Indo-Pacific Monitor No. 3

Related Categories: Democracy and Governance; Human Rights and Humanitarian Issues; International Economics and Trade; Missile Defense; North America; China; South Asia; Southeast Asia; Pakistan

Welcome to the third issue of the Indo-Pacific Monitor, the American Foreign Policy Council's newest e-bulletin. Edited by AFPC Fellow in Indo-Pacific Affairs Michael Sobolik, the Indo-Pacific Monitor is designed to track economic, political, and security developments in the Indo-Pacific region. You will continue to receive one more issue of the Indo-Pacific Monitor via this list. Should you wish to subscribe to the Monitor directly, please click here, and it will email us your request.

According to investigators in Pakistan, 629 Pakistani girls and women have been sold as brides to Chinese men and taken to China. Instead of breaking up the trafficking ring, Pakistani government authorities appear to be avoiding the issue. It also appears that Pakistani police are obstructing investigations by bribing or threatening women into remaining silent. Two months ago, a court in Faisalabad, Pakistan's third most populous city, acquitted 31 Chinese nationals involved in human trafficking. In a separate case, 21 Chinese nationals suspected of bride trafficking were granted bail and allowed to leave the country. At risk for Pakistan is its $75 billion investment corridor linked to China's One Belt, One Road (OBOR) initiative. (Associated Press, December 7, 2019)

Heads turned when news broke four months ago about the World Bank's decision to approve $50 million loan to Xinjiang provincial authorities for "technical and vocational education." The fact that Chinese Communist Party (CCP) officials are running "reeducation camps" throughout Xinjiang and interning Uyghurs and other ethnic Muslims should have raised concerns within the World Bank, and the U.S. Congress sent prompt inquiries. This month, follow-up reporting revealed that Xinjiang officials attempted to use World Bank funding to procure facial recognition technology, the CCP's primary provincial tool for surveillance and behavioral control. The organization is facing new inquiries from Washington, its largest contributor, including legislation from Sen. Chuck Grassley (R-IA) that would obligate the United States to oppose further loans to China. (Axios, December 11, 2019)

In efforts to placate Kim Jong-un and revive stalled denuclearization negotiations, U.S. diplomats blocked an effort at the United Nations last week to convene a meeting on the human rights situation in the Democratic People's Republic of Korea (DPRK). North Korea's UN ambassador, Kim Song, had previously indicated that the North Korean leader would view such a meeting as "another serious provocation" and that North Korea would "respond strongly to the last." Overshadowing these warnings are recent suggestions from Kim himself that the United States is running out of time to offer credible assurances to his regime. Earlier this year, Kim indicated that he would consider resuming missile tests in 2020 if he was unsatisfied with the negotiations. (Time, December 9, 2019)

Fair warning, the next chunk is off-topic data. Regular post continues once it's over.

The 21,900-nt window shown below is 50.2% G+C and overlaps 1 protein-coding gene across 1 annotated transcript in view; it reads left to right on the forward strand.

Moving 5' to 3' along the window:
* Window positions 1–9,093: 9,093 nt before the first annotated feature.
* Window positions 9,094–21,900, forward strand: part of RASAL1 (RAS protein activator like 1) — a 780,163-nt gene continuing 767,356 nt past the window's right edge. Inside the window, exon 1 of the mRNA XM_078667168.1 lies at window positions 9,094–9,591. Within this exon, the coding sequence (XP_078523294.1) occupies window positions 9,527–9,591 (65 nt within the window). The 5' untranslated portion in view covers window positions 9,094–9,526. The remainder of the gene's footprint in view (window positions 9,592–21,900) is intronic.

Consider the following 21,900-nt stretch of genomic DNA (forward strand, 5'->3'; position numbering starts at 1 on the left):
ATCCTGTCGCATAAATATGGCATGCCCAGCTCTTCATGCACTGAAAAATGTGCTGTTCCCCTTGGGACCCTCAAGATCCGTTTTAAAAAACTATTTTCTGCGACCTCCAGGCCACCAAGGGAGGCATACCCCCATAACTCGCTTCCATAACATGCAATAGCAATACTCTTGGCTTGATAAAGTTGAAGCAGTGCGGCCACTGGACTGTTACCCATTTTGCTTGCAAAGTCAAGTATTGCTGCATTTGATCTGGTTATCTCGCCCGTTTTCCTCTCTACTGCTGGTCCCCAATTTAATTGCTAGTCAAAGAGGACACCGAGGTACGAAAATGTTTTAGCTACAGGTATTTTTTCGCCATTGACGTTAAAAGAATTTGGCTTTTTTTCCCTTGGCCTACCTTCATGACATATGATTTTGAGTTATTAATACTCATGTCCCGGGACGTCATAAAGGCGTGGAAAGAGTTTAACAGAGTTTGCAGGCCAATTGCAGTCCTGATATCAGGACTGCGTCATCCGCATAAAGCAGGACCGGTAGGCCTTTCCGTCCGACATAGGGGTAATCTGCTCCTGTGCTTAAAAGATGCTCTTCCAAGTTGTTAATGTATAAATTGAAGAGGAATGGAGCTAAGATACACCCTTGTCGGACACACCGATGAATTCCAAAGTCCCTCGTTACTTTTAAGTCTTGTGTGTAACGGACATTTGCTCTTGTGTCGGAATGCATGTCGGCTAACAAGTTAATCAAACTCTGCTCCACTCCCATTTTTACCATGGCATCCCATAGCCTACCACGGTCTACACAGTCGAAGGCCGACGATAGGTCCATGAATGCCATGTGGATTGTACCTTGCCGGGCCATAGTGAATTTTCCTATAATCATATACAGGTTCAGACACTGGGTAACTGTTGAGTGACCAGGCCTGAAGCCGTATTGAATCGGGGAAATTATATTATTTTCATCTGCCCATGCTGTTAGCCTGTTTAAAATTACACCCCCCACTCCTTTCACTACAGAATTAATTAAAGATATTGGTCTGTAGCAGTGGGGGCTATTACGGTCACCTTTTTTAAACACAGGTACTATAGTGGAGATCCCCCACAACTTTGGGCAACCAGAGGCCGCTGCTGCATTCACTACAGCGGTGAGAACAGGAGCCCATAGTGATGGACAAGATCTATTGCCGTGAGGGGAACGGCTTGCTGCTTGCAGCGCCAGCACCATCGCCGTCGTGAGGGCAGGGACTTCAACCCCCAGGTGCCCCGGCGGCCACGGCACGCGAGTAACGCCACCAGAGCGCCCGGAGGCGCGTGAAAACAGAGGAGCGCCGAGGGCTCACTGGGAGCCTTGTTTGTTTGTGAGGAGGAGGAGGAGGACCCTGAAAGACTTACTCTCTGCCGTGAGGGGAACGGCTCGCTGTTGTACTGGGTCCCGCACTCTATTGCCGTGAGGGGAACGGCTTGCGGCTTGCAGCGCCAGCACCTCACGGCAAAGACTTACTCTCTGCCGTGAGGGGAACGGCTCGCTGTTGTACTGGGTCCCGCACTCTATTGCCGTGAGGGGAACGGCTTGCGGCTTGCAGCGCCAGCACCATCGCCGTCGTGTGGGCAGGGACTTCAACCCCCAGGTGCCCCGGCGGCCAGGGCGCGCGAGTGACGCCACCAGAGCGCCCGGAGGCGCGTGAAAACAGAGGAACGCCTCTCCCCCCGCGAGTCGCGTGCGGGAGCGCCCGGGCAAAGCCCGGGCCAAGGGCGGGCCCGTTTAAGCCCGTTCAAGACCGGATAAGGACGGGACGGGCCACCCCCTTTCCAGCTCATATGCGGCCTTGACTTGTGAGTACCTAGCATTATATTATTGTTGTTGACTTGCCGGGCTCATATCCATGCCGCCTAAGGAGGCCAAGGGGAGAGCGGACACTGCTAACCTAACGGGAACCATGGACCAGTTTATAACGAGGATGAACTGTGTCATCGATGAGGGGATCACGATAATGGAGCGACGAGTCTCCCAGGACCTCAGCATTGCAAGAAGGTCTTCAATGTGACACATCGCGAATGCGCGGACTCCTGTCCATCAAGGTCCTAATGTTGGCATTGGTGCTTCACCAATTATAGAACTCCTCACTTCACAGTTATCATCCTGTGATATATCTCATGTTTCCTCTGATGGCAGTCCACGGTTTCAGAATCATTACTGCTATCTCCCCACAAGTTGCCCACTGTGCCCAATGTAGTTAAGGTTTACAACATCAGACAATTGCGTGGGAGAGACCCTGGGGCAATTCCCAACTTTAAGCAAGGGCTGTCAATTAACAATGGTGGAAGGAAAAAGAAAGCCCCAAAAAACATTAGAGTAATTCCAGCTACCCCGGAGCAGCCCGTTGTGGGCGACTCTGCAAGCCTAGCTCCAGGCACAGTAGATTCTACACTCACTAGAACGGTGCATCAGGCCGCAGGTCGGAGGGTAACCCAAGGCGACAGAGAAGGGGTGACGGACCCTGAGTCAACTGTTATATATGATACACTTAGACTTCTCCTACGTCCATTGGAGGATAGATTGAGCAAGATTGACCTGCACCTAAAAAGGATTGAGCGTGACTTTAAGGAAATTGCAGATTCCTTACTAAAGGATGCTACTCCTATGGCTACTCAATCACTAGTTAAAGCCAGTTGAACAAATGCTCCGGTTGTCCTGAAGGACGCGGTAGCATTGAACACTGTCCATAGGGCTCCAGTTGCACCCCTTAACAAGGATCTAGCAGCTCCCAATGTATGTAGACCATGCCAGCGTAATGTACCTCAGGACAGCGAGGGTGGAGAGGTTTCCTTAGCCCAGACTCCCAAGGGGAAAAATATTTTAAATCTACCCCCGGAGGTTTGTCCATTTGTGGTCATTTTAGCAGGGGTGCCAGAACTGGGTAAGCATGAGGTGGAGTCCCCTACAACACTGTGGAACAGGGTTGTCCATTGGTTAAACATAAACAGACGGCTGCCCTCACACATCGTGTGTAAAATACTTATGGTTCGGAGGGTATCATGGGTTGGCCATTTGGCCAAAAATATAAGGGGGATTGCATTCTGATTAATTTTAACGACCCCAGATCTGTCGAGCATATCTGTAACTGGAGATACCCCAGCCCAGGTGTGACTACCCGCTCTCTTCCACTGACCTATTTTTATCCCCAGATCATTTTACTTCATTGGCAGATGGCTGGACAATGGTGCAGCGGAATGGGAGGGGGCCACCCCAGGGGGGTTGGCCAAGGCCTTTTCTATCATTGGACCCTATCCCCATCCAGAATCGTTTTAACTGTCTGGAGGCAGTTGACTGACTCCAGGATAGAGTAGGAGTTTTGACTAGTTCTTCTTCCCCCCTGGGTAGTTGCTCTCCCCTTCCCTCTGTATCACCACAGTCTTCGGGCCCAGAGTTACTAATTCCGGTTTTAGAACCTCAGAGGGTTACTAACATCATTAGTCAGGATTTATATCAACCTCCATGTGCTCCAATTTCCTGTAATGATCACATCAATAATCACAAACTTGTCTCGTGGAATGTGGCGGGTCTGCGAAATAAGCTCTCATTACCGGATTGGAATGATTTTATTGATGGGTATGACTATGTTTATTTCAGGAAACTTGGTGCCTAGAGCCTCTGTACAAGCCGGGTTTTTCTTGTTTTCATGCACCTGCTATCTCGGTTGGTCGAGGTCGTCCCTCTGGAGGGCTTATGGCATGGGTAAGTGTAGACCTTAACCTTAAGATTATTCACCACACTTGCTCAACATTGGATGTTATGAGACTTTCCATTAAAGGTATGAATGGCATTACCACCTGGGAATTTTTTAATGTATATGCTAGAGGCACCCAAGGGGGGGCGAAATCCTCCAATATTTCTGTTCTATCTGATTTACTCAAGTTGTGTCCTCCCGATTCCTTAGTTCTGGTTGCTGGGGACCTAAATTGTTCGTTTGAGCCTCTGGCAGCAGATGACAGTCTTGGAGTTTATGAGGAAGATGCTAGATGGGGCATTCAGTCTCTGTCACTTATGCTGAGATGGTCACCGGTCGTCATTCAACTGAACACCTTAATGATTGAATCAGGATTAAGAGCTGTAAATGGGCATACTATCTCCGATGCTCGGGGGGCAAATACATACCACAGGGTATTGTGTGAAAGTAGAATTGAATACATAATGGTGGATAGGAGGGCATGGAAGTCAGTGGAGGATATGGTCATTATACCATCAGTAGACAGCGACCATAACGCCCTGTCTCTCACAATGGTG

[EDITOR'S NOTE: As the U.S. moves further into the 2020 presidential election cycle, Kim's leverage will only increase. President Trump points to the lack of DPRK missile tests as a key foreign policy accomplishment, but Kim possesses the power to invalidate this talking point at will.]

Last month, Secretary of Defense Mark Esper carried a terse message to Seoul: pay up. In bilateral conversations, Esper relayed President Trump's demand that South Korea increase its share of the costs associated with basing U.S. troops in the country five-fold, to roughly $5 billion, in 2020. Negotiations quickly broke down, and Esper left Seoul without securing a commitment. Other reports suggest that Trump is considering making a similar request of Tokyo as well. At issue is Washington's post-World War II security architecture itself. For decades, the United States has agreed to extend its defense coverage to key allies in exchange for forward-deployed basing privileges in foreign sovereign territory. Trump, however, has consistently diverted from this logic, stating publicly in February that his ultimate goal is to pull all U.S. troops out of South Korea. (USA Today, November 15, 2019)

The second leg of Secretary Esper's Asia trip was a stark contrast from the first. Instead of asking for more money, Esper came with offers to deepen America's commitments. In Bangkok, the U.S. and Thailand signed a joint "vision statement" that included further bilateral security cooperation and initiatives to strengthen interoperability. The agreement was more than words, as it followed the U.S. delivery to Thailand of 120 "Stryker" armored vehicles in October. To sweeten the deal, America gifted 23 of these vehicles. In Hanoi, Esper announced that the U.S. would provide a second coast guard cutter to Vietnam to address, in his words, China's "unilateral efforts to assert illegal maritime claims." (Asia Times, November 21, 2019)